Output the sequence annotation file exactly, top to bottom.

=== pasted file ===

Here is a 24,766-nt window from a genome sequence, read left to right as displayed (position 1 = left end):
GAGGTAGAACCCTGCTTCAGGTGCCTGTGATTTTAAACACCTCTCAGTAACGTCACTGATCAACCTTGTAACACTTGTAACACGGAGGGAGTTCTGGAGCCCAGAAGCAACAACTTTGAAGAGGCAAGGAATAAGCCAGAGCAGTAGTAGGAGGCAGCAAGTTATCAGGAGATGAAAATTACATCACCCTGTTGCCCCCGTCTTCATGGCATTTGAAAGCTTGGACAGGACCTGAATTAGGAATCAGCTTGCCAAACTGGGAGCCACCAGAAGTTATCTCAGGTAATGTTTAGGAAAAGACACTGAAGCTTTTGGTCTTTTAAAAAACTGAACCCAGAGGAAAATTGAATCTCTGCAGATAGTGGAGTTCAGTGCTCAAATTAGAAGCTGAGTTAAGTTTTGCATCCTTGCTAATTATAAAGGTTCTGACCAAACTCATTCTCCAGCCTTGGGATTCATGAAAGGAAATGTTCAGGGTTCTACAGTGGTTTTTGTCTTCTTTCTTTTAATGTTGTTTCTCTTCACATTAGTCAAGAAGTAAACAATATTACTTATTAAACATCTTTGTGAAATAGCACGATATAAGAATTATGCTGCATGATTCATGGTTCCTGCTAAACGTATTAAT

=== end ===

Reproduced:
Here is a 24,766-nt window from a genome sequence, read left to right as displayed (position 1 = left end):
GAGGTAGAACCCTGCTTCAGGTGCCTGTGATTTTAAACACCTCTCAGTAACGTCACTGATCAACCTTGTAACACTTGTAACACGGAGGGAGTTCTGGAGCCCAGAAGCAACAACTTTGAAGAGGCAAGGAATAAGCCAGAGCAGTAGTAGGAGGCAGCAAGTTATCAGGAGATGAAAATTACATCACCCTGTTGCCCCCGTCTTCATGGCATTTGAAAGCTTGGACAGGACCTGAATTAGGAATCAGCTTGCCAAACTGGGAGCCACCAGAAGTTATCTCAGGTAATGTTTAGGAAAAGACACTGAAGCTTTTGGTCTTTTAAAAAACTGAACCCAGAGGAAAATTGAATCTCTGCAGATAGTGGAGTTCAGTGCTCAAATTAGAAGCTGAGTTAAGTTTTGCATCCTTGCTAATTATAAAGGTTCTGACCAAACTCATTCTCCAGCCTTGGGATTCATGAAAGGAAATGTTCAGGGTTCTACAGTGGTTTTTGTCTTCTTTCTTTTAATGTTGTTTCTCTTCACATTAGTCAAGAAGTAAACAATATTACTTATTAAACATCTTTGTGAAATAGCACGATATAAGAATTATGCTGCATGATTCATGGTTCCTGCTAAACGTATTAAT